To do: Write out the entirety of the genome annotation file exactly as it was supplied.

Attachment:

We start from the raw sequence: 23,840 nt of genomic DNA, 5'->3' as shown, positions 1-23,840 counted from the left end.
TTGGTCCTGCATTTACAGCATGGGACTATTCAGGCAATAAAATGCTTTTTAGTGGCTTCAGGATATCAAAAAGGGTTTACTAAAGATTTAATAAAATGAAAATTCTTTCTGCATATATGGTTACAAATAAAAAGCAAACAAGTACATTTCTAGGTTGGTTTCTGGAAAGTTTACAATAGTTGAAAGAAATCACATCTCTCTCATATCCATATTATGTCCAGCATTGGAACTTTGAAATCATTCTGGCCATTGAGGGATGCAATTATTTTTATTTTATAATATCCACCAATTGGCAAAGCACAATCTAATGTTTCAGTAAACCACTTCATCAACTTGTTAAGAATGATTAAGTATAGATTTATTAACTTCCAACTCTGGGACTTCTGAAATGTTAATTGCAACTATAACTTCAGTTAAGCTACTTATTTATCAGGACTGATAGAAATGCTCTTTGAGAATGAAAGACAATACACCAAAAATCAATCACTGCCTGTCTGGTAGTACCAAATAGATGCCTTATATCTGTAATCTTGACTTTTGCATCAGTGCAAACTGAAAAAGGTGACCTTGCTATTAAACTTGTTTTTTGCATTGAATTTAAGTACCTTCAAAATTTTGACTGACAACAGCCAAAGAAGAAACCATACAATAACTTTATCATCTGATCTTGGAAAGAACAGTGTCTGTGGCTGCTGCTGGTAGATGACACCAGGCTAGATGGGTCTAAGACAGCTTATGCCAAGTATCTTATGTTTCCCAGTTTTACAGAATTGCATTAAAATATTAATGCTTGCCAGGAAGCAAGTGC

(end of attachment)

We start from the raw sequence: 23,840 nt of genomic DNA, 5'->3' as shown, positions 1-23,840 counted from the left end.
TTGGTCCTGCATTTACAGCATGGGACTATTCAGGCAATAAAATGCTTTTTAGTGGCTTCAGGATATCAAAAAGGGTTTACTAAAGATTTAATAAAATGAAAATTCTTTCTGCATATATGGTTACAAATAAAAAGCAAACAAGTACATTTCTAGGTTGGTTTCTGGAAAGTTTACAATAGTTGAAAGAAATCACATCTCTCTCATATCCATATTATGTCCAGCATTGGAACTTTGAAATCATTCTGGCCATTGAGGGATGCAATTATTTTTATTTTATAATATCCACCAATTGGCAAAGCACAATCTAATGTTTCAGTAAACCACTTCATCAACTTGTTAAGAATGATTAAGTATAGATTTATTAACTTCCAACTCTGGGACTTCTGAAATGTTAATTGCAACTATAACTTCAGTTAAGCTACTTATTTATCAGGACTGATAGAAATGCTCTTTGAGAATGAAAGACAATACACCAAAAATCAATCACTGCCTGTCTGGTAGTACCAAATAGATGCCTTATATCTGTAATCTTGACTTTTGCATCAGTGCAAACTGAAAAAGGTGACCTTGCTATTAAACTTGTTTTTTGCATTGAATTTAAGTACCTTCAAAATTTTGACTGACAACAGCCAAAGAAGAAACCATACAATAACTTTATCATCTGATCTTGGAAAGAACAGTGTCTGTGGCTGCTGCTGGTAGATGACACCAGGCTAGATGGGTCTAAGACAGCTTATGCCAAGTATCTTATGTTTCCCAGTTTTACAGAATTGCATTAAAATATTAATGCTTGCCAGGAAGCAAGTGC